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The Great Contemporary Art Market Cock-Up

The Great Contemporary Art Market Cock-Up

All last week I was bombarded with headlines that announced the returning strength of the contemporary art market thanks to the phenomenal prices
achieved for works by artists such as Warhol, Lichtenstein and
Klein whose work was described by one major newspaper as the fons et origo
(latin for source and origin) of contemporary art. Now I am not trying
to be rude or degrade the journalists who make this mistake, but
Warhol, Klein (Yves) and Lichtenstein are NOT CONTEMPORARY ARTISTS, and
their work is NOT CONTEMPORARY ART !!. To be honest, I am sick of
hearing and seeing artists of another era being referred to as
‘contemporary’, because they are not. The fact that Warhol, Klein and
Lichtenstein are all dead – and were all born in the 1920′s – should be
enough of an indication that their work should not be classified as
contemporary any more. As for myself, when I refer to the work of
contemporary artists I am referring to artists who are currently alive,
active and producing work that is in line with the prevailing
contemporary ethos. At this point I would like to say that there are
many journalists and market representatives who do make the correct
distinctions between post-war and contemporary art to whom I would like
to give a round of applause.

The reason this trend of referring to the likes of Warhol, Lichtenstein and Klein as contemporary artists annoys me so much is because many representatives from the media and the market have been
announcing the return of the contemporary art market based on records
achieved by artists who are NOT contemporary artists. Thankfully, some
market representatives and some journalists have rightly referred to
the work of Warhol, Lichtenstein, Klein etc. as postmodern or post-war,
which is a much more accurate description. I do, however, also have a
problem with the use of the term post-war because of the broadness of
the category which I think is another marketing ploy – but would still
prefer they use the term ‘post-war’ instead of ‘contemporary’. Although
this may seem like a small problem not worthy of being discussed, I
think there are too many little issues that are not discussed – issues
that together can cause major confusion and misunderstanding.

This whole ploy of including anything produced post world war II in contemporary art auctions and referring to them as works of contemporary art is just not right. In fact, it is deceptive and
misleading. So why do some auction houses continue promoting the likes
of Warhol, Klein and Lichtenstein as contemporary artists and alongside
true contemporary artists? – I believe it is for three very simple yet
potentially very lucrative reasons. Firstly, the association of
emerging artist with the likes of Warhol, Klein and Lichtenstein lends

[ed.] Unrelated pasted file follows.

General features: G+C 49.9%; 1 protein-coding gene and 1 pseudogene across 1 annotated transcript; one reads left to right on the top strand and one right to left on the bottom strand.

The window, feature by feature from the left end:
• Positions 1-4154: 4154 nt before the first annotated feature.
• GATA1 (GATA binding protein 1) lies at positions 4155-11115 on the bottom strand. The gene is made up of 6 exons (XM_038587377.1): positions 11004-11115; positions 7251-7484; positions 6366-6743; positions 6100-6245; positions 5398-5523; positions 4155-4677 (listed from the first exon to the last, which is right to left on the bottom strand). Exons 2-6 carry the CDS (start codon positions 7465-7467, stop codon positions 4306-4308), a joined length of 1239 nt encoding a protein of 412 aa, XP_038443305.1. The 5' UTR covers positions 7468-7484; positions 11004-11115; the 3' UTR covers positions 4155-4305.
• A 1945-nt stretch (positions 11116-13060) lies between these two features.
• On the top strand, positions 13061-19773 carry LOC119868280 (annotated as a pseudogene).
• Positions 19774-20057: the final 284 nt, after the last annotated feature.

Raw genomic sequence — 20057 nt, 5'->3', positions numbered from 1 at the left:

more credibility and validity to the work of emerging artists.
Secondly, the inclusion of a few big names in a contemporary art
auction pretty much guarantees that a poor performance by the work of
the true contemporary artists will be overshadowed by the success of
the work of their predecessors. Thirdly, artists such as Klein, Warhol
and Lichtenstein attract large and wealthy crowds who are more likely
to throw down some money on the work of an emerging artist if the room
is already buzzing from the record sale of a Warhol. Essentially, the
inclusion of work by Modern masters such as Warhol, Klein and
Lichtenstein appears to be nothing more than a clever marketing ploy.

If you disagree with my opinion then consider for a moment these definitions of the term ‘contemporary’ :

-marked by characteristics of the present period
-happening, existing, living, or coming into being during the same period of time
-belonging to the present time
-characteristic of the present; “contemporary trends in design”

As far as I am concerned, each of these definitions are blatant indications that the work of Warhol, Klein and Lichtenstein cannot be referred to as being contemporary.

The current definition of contemporary art that is used by a large portion of the art market – auction houses in particular – is basically a creation of the market it’s self that serves the pursuits of the
auction houses very well. Although the journalists appear to be the
main protagonists when it comes to promoting the work of
non-contemporary artists as contemporary, the auction houses certainly
don’t seem to do anything to discourage this practice. Although some
auction houses do hold auctions that are promoted as including post-war
and contemporary art, many fail to make much of an effort to
distinguish between the contemporary and the post-war, which leaves the
journalists free to make the incorrect assumptions and associations
regarding the classification of the works – perhaps a cunning ploy by
the auction houses to avoid being accused of incorrectly classifying
the works. Regardless of who it is that is ultimately responsible for
the errors being made, I think it is important that something be done
to stop this misleading practice. In the interest of fairness I would
like to encourage anyone who has a view on this issue – whether in
agreement with my opinion or not – to make a comment below.

**Nicholas Forrest is an art market analyst, art critic and journalist based in Sydney, Australia. He is the founder of http://www.artmarketblog.com, writes the art column for the magazine Antiques and Collectibles for Pleasure and Profit and contributes to many other publications

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